Consensus Reports: Distillations of the Climate Science by Experts
At ClimateStore, we trust the consensus scientific opinion. Is it perfect? No. But we think it's the best source of information out there. The consensus reports are the result of climate, ecology and other experts sitting in long meetings debating and pressure-testing the underlying studies on climate change from many journals, themselves which involve peer review processes.
What follows are some of the key reports from the scientific community on Climate Change. In some cases, they are commissioned works by government agencies to inform policy-making.
They're well worth the reading if you're into the issue.....and we are!
This is a comprehensive review of the impact of climate change on the Earth's oceans. Published by the Interational Union for Conservation of Nature (IUCN), the report warns of the 'truly staggering' rate of warming and its multiple impacts on ocean ecosystems. The report has over 80 scientific contributors and argues that ocean warming may well be the greatest challenge of our generation (2016).
This international peer-reviewed publication is released each summer and includes a retrospective analysis of the global climate. Based on contributions from 100's of scientists from around the world, it provides an authoritative analysis of long term climate shifts and notable weather events (2016).
This report summarizes and integrates the findings of three major subgoup reports from the IPCC's fifth assessment. It provides the best overall summary of consensus science, forecasts, possible impacts and solution paths for the international community (2014).
Starting in 1990 and issued every 4 years, this report is a collaboration of 13 US Federal Government Agencies drawing on 240 experts from academia, government agencies and private and non-profit institutions involved in climate change (2014).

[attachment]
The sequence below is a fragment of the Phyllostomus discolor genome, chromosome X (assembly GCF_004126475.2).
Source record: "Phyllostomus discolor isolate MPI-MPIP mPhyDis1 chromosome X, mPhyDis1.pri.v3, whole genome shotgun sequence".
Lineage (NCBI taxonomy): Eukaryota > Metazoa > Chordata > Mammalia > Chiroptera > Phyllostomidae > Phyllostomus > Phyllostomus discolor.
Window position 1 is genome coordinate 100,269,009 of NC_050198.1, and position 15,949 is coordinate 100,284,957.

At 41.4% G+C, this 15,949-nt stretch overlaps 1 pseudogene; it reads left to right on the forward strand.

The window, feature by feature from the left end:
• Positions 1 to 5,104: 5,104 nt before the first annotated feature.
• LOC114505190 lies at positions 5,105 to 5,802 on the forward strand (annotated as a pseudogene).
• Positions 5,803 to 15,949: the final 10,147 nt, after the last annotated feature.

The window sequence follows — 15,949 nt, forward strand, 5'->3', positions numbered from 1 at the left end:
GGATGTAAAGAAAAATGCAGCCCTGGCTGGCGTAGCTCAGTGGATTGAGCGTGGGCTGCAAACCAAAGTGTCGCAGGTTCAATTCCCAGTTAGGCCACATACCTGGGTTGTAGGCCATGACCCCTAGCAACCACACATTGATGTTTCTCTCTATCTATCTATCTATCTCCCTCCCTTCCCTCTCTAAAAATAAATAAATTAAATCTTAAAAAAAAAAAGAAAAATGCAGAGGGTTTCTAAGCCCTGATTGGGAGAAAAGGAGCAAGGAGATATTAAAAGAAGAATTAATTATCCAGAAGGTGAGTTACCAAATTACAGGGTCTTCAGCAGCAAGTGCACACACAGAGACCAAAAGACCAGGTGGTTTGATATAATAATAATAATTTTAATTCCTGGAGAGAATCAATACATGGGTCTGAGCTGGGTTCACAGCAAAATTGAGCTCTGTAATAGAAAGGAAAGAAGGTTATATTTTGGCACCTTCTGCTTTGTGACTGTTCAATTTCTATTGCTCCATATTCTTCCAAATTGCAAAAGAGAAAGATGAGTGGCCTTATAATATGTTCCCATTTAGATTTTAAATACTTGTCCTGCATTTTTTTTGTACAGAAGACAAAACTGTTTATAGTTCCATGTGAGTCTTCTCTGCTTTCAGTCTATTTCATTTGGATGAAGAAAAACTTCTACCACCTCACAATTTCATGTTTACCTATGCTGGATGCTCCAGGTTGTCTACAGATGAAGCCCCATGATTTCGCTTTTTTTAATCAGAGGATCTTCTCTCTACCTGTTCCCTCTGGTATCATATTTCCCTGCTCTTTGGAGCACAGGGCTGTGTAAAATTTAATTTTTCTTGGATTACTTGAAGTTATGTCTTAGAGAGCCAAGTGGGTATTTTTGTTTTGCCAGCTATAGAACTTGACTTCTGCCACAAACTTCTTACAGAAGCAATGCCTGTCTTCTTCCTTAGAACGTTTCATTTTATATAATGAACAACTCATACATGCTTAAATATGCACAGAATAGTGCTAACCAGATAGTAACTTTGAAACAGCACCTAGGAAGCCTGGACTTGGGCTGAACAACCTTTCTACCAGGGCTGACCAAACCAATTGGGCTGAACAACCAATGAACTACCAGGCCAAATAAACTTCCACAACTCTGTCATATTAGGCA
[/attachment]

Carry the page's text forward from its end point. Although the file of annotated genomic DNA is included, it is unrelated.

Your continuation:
This report assesses the literature on the scientific, technological, environmental, economic and social aspects of mitigation of climate change. It builds on the prior two reports in the series offering recommendations on approaches to mitigate climate change (2014).
This report assesses current and future impacts of climate change, including human and ecosystem adaptation and vulnerability. It also assesses current scientific opinion on variable impacts across regions and populations (2014).
This IPCC report contains the latest consensus review of the Physical Science Basis for Climate Change, concluding that the science now shows with 95% certainty that human activity is the dominant cause of observed global warming and linking the source to greenhouse gases (2013).
A Report for the World Bank by the Potsdam Institute for Climate Impact Research and Climate Analytics, International Bank for Reconstruction and Development, The World Bank (2012).
A Special Report of Working Groups I and II of the Intergovernmental Panel on Climate Change (IPCC). Cambridge University Press. Field, C. B., V. Barros, T.F. Stocker, et al. (2012).
Fussler, J. et al. (Institute for Atmospheric and Climate Science - INFRAS) and RogeIg, J. et al. (Swiss Federal Institute of Technology - ETHZ), report commissioned for Swiss Federal Office for The Environment (2012).
Commitee on America's Climate Choices, National Research Council. National Academies Press. The National Academies are independent scientific institutions originally created by Abraham Lincoln in 1863 that provide expert advice on some of the most challenging issues facing the nation and world. They are the most authoritative and respected scientific institutions in the United States (2011).
Cambridge University Press. Thomas R. Karl, J. M. M., and Thomas C. Peterson. US Federal Advisory Report produced under the Federal Advisory Committee Act at the Request of the US Government (2009).
Fourth Assessment Report of the Intergovernmental Panel on Climate Change (IPCC). Core Writing Team, Pachauri, R.K. and Reisinger, A. (Eds.). Contains the formally agreed statement of the IPCC concerning key findings and uncertainties contained in the Working Group contributions to the Fourth Assessment Report. This organization was awarded the Nobel Prize (2007).